Well, I got the part of Beth in "The Mistakes Madeline Made," a play written by Elizabeth Merriwether. She's 25. I'm not. Beth is in "her late 30's or early 40's." I am. This weekend I tried on some clothes and lamented that my body looked like cottage cheese piled into a pair of underpants. How is this fair when I bike and yoga every single day? Note: Mid-life crises.
Everyone at the read-through was great. Funny. I think we'll all get along well. Am I the oldest one? Likely. We sat under Sean's new gazebo and read through the whole play without any breaks. There was a lot of laughter. The play has moments of hilarity that are interrupted by deep sadness, like a punch in the gut.
Theatre work always makes me key in on conversations and dialogue, and I want to write everything down. Last night I overheard some people I worked with a few years ago talking at a restaurant. God, they were pretentious. They deserved to be eavesdropped on, notated. Who calls women "chicks?" Chicks dig it, he said. Cripes.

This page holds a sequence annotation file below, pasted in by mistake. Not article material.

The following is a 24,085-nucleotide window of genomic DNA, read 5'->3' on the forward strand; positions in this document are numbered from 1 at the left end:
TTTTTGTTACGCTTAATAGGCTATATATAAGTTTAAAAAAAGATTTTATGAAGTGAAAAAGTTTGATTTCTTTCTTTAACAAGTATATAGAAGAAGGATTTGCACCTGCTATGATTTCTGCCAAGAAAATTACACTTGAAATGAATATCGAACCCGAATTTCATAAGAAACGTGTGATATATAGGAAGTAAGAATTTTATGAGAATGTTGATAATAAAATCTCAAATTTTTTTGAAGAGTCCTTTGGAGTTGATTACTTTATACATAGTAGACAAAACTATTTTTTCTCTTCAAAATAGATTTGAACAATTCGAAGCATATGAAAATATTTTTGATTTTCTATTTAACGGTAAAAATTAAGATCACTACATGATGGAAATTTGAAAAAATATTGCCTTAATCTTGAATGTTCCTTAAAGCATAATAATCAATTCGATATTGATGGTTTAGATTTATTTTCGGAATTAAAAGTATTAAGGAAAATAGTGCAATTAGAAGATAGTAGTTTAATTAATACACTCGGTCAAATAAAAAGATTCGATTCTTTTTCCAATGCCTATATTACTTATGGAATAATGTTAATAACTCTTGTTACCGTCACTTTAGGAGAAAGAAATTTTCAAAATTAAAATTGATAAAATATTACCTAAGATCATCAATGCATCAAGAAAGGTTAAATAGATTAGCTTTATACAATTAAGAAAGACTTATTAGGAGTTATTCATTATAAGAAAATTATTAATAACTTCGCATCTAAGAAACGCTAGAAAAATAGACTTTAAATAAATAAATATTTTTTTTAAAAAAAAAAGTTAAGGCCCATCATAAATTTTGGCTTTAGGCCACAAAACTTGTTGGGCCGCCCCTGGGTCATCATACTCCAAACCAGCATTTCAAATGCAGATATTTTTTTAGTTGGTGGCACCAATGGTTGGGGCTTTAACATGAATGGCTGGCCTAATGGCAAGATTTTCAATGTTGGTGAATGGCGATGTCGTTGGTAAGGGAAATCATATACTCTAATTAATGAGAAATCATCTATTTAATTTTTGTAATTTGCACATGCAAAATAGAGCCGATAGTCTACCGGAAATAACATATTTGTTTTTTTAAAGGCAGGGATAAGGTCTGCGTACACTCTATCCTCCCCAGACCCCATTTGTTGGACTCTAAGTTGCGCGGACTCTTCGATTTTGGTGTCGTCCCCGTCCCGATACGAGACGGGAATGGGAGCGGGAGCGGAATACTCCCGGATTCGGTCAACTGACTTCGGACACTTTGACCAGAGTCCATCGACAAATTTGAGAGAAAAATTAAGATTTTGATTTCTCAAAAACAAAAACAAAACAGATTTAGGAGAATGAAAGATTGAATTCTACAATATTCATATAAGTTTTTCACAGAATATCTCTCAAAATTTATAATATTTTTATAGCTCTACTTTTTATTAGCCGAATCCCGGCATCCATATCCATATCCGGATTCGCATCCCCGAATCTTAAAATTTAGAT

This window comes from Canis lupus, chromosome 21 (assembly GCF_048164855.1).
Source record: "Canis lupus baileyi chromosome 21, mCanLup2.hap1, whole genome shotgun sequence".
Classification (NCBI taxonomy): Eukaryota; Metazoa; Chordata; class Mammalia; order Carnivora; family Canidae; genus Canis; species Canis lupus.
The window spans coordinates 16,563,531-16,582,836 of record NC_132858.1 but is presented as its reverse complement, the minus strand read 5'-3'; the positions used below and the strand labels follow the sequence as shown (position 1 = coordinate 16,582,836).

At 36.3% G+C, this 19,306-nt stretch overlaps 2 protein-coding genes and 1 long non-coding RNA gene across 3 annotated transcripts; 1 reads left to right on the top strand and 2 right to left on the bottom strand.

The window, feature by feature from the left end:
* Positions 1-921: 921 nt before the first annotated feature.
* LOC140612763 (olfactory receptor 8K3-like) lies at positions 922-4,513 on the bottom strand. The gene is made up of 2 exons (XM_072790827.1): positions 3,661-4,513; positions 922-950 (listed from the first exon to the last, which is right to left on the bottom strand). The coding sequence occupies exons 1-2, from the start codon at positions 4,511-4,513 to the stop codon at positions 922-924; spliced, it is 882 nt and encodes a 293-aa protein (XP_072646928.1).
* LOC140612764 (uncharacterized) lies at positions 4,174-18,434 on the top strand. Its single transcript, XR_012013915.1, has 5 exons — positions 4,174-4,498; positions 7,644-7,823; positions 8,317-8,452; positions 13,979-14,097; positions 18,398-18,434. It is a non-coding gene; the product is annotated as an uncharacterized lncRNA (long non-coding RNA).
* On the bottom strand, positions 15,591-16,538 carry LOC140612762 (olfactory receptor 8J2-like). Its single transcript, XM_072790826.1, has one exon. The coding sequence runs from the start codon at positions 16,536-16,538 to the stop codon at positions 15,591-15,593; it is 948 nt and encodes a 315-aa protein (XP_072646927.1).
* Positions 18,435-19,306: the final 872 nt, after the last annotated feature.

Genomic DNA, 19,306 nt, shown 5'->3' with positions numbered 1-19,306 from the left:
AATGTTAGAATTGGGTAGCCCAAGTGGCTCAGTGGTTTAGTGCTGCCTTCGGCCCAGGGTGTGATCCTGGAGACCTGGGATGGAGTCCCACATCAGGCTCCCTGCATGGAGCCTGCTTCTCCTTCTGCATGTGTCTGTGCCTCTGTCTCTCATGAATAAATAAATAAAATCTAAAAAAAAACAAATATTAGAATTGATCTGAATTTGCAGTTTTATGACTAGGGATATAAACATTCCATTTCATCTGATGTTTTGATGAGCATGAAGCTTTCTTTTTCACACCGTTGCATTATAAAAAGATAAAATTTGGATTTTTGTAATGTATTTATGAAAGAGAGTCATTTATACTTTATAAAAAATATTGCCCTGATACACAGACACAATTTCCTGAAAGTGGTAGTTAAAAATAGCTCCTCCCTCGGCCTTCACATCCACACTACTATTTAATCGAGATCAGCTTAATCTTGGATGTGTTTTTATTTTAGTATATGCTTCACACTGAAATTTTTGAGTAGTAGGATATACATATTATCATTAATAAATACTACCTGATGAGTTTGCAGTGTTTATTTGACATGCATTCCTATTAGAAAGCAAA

I have lines to learn. Many of them, but I know I can do it. It's been done before. What makes me sad is this - all these characters, any character that any actor has played, dies the moment the lines vanish from memory. That particular way that character was portrayed, I mean. Sure the character still lives on the page, but it won't have the same life played through another actor. Which is interesting to me. My Beth gets six shows worth of life, and two years from now, I won't be able to recall a word she said.